In practical outdoor shooting, especially at longer ranges, there is a good chance that wind may be present and this could affect the ballistics of the bullet. Therefore, it is a good idea to study exactly how it affects bullet trajectory.
The effect of wind on the bullet trajectory depends on the direction of the wind and the speed that it is blowing. It is easy to compensate for wind if it is blowing at a steady rate in a fixed direction. It is much harder to compensate for wind if it is sporadic and blows in gusts of differing velocities. At longer ranges (say 1000 meters), the wind may also blow in different directions along the path to the target.
There are four types of winds we need to concern ourselves with:
- Headwind - This is wind that is blowing from the target to us.
- Tailwind - This is wind that is blowing from behind us towards the target.
- Crosswind - This wind blows from right to left or left to right across the line between the firearm and the target.
- Vertical wind - This is usually encountered in mountainous areas and is caused by the wind bouncing off the side of a hill or mountain. This wind moves in a vertical direction (blowing up or down) and pushes the bullet higher or lower on the way to the target.
The first three types of wind are considered to be horizontal winds and the last one is a vertical wind. The headwind and tailwind are easy to account for. Recall that in our previous article, we discussed a term called "drag force", which serves to slow down a bullet horizontally, as it travels through the air. As was discussed in the previous article, drag force is proportional on the velocity of a bullet through the air. Therefore, if a bullet is fired through a headwind, it is moving faster relative to the air than if it were to be fired with no wind. Therefore, this causes an increase in drag forces and the bullet travels slower. Similarly, if a bullet is fired through a tailwind, it is moving slower relative to the air, than if it were to be fired with no wind. Therefore, this causes a decrease in the drag forces and the bullet travels faster. This means that when firing into a headwind, it is necessary to slightly raise the angle of the barrel and when firing into a tailwind, it is necessary to slightly lower the angle of the barrel to compensate.
The famous English author W.W. Greener cites the following formula to calculate how much to compensate for headwinds or tailwinds:
R = V * D/4
R = range distance to compensate by (in yards)
V = velocity of the wind (in miles per hour)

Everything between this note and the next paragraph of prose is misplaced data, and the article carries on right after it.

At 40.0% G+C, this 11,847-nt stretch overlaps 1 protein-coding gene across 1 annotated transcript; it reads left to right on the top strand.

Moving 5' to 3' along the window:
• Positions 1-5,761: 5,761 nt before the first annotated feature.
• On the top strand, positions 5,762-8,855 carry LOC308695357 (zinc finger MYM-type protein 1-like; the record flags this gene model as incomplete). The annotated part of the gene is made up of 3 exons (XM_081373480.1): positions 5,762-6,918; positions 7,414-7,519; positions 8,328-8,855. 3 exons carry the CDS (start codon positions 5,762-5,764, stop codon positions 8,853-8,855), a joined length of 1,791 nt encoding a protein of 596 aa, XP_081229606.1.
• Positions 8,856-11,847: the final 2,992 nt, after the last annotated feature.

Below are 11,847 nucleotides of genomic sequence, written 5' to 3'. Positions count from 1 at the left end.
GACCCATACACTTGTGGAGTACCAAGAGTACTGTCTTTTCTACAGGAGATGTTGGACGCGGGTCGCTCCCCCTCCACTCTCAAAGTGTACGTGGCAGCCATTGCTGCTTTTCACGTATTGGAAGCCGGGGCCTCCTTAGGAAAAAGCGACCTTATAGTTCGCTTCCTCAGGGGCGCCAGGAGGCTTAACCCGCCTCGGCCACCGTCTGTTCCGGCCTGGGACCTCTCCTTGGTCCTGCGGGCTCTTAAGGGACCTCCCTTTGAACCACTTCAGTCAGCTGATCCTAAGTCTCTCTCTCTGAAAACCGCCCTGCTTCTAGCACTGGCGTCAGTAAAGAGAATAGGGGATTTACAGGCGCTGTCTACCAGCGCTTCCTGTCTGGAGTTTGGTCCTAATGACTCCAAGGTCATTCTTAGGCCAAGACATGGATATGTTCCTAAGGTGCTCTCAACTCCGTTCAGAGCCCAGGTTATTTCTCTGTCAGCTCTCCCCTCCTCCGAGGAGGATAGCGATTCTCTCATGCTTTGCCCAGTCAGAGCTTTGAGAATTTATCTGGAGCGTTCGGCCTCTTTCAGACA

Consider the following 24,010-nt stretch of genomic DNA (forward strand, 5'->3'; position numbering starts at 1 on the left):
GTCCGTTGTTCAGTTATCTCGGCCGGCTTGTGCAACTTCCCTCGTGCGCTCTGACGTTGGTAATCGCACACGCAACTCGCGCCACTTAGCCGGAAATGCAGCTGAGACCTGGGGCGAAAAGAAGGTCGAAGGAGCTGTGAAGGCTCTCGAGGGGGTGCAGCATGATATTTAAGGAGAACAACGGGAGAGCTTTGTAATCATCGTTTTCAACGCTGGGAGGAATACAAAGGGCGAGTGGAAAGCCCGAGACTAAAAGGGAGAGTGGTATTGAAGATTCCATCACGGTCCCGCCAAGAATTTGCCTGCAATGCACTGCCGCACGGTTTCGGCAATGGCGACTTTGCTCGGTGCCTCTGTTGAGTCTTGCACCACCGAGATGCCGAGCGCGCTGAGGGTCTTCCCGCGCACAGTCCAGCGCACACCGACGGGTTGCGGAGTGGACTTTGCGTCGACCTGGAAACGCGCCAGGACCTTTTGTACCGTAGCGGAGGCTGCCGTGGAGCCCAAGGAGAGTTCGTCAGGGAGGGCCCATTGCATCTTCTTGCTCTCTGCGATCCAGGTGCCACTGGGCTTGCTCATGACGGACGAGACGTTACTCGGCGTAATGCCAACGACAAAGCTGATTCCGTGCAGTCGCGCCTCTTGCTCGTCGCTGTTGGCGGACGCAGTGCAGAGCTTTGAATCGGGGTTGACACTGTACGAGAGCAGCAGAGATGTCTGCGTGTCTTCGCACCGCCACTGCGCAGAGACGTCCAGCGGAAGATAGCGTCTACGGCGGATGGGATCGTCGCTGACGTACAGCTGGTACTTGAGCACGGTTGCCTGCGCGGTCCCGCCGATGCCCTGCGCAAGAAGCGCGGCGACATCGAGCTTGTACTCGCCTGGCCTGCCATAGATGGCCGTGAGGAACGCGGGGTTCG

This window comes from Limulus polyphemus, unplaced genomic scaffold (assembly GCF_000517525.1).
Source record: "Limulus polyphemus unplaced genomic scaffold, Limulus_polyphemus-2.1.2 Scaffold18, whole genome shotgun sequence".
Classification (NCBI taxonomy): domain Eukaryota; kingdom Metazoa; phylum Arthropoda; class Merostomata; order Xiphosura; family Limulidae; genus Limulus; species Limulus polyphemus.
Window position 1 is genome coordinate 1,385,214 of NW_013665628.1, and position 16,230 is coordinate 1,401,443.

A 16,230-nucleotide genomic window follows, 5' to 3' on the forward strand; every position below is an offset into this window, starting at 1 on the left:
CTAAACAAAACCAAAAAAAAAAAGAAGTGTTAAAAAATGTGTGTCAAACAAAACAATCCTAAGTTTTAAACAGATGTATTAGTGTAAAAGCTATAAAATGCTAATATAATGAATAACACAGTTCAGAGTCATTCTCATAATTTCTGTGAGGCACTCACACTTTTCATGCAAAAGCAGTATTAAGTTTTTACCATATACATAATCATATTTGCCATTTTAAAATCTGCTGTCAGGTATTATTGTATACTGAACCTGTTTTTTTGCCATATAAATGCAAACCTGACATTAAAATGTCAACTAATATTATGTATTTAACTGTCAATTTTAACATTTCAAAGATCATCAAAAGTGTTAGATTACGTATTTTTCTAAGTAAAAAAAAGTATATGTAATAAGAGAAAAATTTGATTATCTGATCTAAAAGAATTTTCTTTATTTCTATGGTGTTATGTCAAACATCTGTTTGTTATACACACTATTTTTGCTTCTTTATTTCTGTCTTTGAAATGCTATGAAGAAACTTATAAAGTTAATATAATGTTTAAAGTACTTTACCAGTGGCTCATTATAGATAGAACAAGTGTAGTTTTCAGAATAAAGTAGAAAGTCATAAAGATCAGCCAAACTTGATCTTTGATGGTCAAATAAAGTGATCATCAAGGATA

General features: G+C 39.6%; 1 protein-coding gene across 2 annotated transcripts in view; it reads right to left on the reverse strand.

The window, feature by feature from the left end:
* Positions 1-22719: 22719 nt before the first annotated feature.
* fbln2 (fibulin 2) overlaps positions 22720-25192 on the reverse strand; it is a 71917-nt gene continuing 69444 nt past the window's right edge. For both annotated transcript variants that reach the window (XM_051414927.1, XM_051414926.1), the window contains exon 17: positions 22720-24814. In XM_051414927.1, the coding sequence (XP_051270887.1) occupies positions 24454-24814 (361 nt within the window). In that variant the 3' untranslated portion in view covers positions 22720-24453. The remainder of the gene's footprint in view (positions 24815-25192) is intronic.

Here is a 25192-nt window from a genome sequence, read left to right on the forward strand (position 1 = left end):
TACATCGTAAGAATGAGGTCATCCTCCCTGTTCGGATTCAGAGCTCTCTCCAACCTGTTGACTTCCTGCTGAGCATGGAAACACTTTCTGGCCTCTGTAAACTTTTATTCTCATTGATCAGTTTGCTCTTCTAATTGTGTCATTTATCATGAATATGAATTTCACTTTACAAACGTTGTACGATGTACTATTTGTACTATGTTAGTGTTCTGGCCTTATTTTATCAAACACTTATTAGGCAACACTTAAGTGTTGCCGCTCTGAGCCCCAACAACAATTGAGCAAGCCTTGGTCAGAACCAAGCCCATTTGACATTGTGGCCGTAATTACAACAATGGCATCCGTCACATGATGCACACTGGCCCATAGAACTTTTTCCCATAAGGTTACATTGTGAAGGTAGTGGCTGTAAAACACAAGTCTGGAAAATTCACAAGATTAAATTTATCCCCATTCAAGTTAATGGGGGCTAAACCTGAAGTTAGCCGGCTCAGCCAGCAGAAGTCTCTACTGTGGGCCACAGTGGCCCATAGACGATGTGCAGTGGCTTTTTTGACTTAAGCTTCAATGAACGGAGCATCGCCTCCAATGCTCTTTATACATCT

D = distance to the target (in hundreds of yards)
Say we are shooting at a target 300 yards away and there is a tailwind of 10 miles/hour blowing behind us. Then we calculate:
R = 10 * 3/4 = 7.5 yards
This means that if the target is 300 yards away, we should really treat it as though it is 300 - 7.5 = 292.5 yards away and adjust our sights accordingly. If this was a headwind instead of a tailwind, we would treat the sights as though the target was 300 + 7.5 = 307.5 yards away. If you remember our discussion on Minutes of Arc (MOA) from a few months ago, the range adjustment translates to a 1/4 MOA adjustment for this distance (usually one or two clicks on the scope, depending on model). While this seems like a small adjustment amount, the compensation amount increases with distance to target. If we were shooting at 900 yards instead of 300 yards, then the same 10 miles/hour wind will require 1.75 MOAs correction.
A crosswind causes a bullet to move in a large deflection horizontally and also causes a small vertical deflection. A vertical wind causes a large deflection in the vertical direction and a small horizontal deflection. We can easily understand the large deflections, but why are the small deflections caused? The reason for these small deflections is because a spinning bullet tends to turn to face the wind, due to spin stabilization and the resulting torque causes a small deflection.
In reality, we often do not get a true headwind or tailwind, but rather a wind that blows at an angle to the shooter. Therefore, we must break this wind up into (1) headwind or tailwind component (2) crosswind component and (3) vertical wind component. In this case, we must compute the effects of each of these components separately and then add the results in horizontal and vertical directions to figure out how much to compensate for.
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